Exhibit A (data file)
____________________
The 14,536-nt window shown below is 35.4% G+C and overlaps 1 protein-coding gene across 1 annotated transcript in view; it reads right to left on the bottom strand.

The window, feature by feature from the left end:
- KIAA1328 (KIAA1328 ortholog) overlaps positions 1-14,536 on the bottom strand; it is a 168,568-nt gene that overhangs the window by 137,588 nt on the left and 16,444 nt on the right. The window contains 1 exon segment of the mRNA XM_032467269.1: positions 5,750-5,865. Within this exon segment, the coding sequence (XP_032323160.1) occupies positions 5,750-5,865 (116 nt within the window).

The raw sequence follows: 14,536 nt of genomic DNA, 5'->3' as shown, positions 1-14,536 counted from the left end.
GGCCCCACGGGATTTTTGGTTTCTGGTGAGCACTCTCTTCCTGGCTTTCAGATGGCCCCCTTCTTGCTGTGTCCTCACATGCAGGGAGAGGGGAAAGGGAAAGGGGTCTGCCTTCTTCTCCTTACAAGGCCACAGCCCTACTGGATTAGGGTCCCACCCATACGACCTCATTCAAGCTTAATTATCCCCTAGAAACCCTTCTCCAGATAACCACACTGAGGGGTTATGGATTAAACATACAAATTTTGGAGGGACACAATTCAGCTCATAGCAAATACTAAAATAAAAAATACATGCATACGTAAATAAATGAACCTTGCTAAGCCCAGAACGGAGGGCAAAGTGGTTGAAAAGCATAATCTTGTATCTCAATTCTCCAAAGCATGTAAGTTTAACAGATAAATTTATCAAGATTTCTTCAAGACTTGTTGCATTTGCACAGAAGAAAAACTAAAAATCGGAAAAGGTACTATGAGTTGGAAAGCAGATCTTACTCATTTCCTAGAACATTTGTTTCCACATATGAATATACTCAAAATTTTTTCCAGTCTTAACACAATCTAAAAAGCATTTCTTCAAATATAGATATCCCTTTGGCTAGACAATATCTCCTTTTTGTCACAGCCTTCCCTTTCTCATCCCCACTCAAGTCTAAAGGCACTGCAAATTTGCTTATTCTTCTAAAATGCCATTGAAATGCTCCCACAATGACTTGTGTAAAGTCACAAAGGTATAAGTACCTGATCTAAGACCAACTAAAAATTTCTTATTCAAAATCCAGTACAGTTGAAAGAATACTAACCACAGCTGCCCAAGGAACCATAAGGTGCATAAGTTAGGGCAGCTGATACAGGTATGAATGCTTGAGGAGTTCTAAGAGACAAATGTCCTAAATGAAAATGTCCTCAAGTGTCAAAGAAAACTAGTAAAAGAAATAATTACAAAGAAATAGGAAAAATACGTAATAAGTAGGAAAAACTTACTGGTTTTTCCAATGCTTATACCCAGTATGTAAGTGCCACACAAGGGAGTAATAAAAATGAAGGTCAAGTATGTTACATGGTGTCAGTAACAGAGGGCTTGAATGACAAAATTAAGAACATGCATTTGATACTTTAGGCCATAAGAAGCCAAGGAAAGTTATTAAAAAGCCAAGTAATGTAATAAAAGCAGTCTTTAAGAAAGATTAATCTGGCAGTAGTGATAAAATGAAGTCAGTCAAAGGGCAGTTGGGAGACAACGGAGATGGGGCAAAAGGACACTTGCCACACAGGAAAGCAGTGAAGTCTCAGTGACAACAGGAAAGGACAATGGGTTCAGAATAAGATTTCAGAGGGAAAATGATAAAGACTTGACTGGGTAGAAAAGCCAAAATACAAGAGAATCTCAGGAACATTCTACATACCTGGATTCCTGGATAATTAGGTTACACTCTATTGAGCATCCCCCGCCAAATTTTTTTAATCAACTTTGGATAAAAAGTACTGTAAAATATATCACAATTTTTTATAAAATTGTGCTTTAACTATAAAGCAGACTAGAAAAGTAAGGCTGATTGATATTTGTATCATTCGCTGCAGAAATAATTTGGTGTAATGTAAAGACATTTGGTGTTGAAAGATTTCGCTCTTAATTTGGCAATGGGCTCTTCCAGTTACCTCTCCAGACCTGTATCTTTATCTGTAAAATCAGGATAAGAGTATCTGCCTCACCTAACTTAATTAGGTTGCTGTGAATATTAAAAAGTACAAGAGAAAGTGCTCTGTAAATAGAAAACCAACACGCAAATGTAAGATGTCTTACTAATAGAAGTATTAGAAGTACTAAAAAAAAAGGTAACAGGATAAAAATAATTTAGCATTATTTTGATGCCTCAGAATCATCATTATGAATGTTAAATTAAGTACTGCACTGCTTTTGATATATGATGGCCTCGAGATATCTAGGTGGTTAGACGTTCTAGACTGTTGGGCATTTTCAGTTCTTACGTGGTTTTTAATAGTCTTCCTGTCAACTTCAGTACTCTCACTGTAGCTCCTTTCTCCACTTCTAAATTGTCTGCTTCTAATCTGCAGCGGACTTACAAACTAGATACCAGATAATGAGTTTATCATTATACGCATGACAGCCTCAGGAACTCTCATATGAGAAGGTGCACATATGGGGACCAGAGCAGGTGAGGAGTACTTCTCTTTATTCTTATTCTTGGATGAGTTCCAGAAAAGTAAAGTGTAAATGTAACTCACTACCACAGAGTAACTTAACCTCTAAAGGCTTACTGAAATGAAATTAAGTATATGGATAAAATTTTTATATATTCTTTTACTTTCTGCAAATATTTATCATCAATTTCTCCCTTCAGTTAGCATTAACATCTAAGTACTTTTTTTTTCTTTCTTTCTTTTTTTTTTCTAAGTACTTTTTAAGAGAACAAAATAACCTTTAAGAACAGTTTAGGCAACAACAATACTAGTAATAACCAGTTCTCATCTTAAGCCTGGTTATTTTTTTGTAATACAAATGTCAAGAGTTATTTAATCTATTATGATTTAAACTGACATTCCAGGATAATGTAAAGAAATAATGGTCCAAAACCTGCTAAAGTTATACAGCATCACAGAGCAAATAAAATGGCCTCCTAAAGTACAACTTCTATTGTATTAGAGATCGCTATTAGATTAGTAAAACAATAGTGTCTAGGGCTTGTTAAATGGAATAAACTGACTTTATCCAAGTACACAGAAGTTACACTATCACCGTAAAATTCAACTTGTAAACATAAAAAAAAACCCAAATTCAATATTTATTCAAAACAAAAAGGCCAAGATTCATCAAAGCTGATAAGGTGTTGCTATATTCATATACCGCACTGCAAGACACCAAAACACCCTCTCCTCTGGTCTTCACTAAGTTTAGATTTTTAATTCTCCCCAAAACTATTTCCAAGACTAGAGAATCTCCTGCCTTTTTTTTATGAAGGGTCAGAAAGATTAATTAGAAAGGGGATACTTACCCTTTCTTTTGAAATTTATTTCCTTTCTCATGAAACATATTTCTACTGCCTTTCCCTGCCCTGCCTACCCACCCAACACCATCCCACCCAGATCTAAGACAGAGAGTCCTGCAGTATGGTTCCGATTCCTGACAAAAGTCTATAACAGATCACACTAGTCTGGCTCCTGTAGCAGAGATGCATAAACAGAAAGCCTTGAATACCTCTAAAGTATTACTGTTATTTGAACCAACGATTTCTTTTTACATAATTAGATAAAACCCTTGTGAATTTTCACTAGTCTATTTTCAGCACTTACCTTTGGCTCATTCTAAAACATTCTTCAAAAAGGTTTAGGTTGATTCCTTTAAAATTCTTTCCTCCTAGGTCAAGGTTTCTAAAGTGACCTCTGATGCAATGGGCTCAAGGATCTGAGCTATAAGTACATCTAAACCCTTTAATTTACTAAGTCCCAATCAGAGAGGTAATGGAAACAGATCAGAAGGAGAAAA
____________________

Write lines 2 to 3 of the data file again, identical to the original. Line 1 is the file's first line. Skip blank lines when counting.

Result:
The window, feature by feature from the left end:
- KIAA1328 (KIAA1328 ortholog) overlaps positions 1-14,536 on the bottom strand; it is a 168,568-nt gene that overhangs the window by 137,588 nt on the left and 16,444 nt on the right. The window contains 1 exon segment of the mRNA XM_032467269.1: positions 5,750-5,865. Within this exon segment, the coding sequence (XP_032323160.1) occupies positions 5,750-5,865 (116 nt within the window).